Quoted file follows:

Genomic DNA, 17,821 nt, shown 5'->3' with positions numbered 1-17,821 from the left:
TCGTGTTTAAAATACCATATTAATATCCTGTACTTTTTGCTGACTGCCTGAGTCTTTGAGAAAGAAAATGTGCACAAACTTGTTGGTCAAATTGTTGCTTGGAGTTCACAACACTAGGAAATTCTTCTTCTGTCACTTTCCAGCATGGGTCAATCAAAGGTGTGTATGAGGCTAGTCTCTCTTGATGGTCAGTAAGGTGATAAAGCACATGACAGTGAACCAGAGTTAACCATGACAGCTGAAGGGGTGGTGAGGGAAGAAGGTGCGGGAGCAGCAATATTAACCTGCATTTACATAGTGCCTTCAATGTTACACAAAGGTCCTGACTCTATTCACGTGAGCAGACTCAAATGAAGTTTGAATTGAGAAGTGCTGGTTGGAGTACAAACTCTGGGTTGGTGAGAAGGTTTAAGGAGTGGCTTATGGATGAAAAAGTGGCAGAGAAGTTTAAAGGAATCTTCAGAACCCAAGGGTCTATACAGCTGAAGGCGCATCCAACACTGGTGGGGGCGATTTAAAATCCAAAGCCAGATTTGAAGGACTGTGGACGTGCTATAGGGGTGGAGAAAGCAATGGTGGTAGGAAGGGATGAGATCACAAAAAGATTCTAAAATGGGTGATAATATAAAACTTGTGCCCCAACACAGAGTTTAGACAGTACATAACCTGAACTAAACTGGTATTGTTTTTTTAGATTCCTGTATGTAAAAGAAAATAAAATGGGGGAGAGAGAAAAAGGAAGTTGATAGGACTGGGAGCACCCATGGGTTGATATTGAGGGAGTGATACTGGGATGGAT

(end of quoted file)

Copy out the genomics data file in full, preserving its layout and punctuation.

Genomic DNA, 17,821 nt, shown 5'->3' with positions numbered 1-17,821 from the left:
TCGTGTTTAAAATACCATATTAATATCCTGTACTTTTTGCTGACTGCCTGAGTCTTTGAGAAAGAAAATGTGCACAAACTTGTTGGTCAAATTGTTGCTTGGAGTTCACAACACTAGGAAATTCTTCTTCTGTCACTTTCCAGCATGGGTCAATCAAAGGTGTGTATGAGGCTAGTCTCTCTTGATGGTCAGTAAGGTGATAAAGCACATGACAGTGAACCAGAGTTAACCATGACAGCTGAAGGGGTGGTGAGGGAAGAAGGTGCGGGAGCAGCAATATTAACCTGCATTTACATAGTGCCTTCAATGTTACACAAAGGTCCTGACTCTATTCACGTGAGCAGACTCAAATGAAGTTTGAATTGAGAAGTGCTGGTTGGAGTACAAACTCTGGGTTGGTGAGAAGGTTTAAGGAGTGGCTTATGGATGAAAAAGTGGCAGAGAAGTTTAAAGGAATCTTCAGAACCCAAGGGTCTATACAGCTGAAGGCGCATCCAACACTGGTGGGGGCGATTTAAAATCCAAAGCCAGATTTGAAGGACTGTGGACGTGCTATAGGGGTGGAGAAAGCAATGGTGGTAGGAAGGGATGAGATCACAAAAAGATTCTAAAATGGGTGATAATATAAAACTTGTGCCCCAACACAGAGTTTAGACAGTACATAACCTGAACTAAACTGGTATTGTTTTTTTAGATTCCTGTATGTAAAAGAAAATAAAATGGGGGAGAGAGAAAAAGGAAGTTGATAGGACTGGGAGCACCCATGGGTTGATATTGAGGGAGTGATACTGGGATGGAT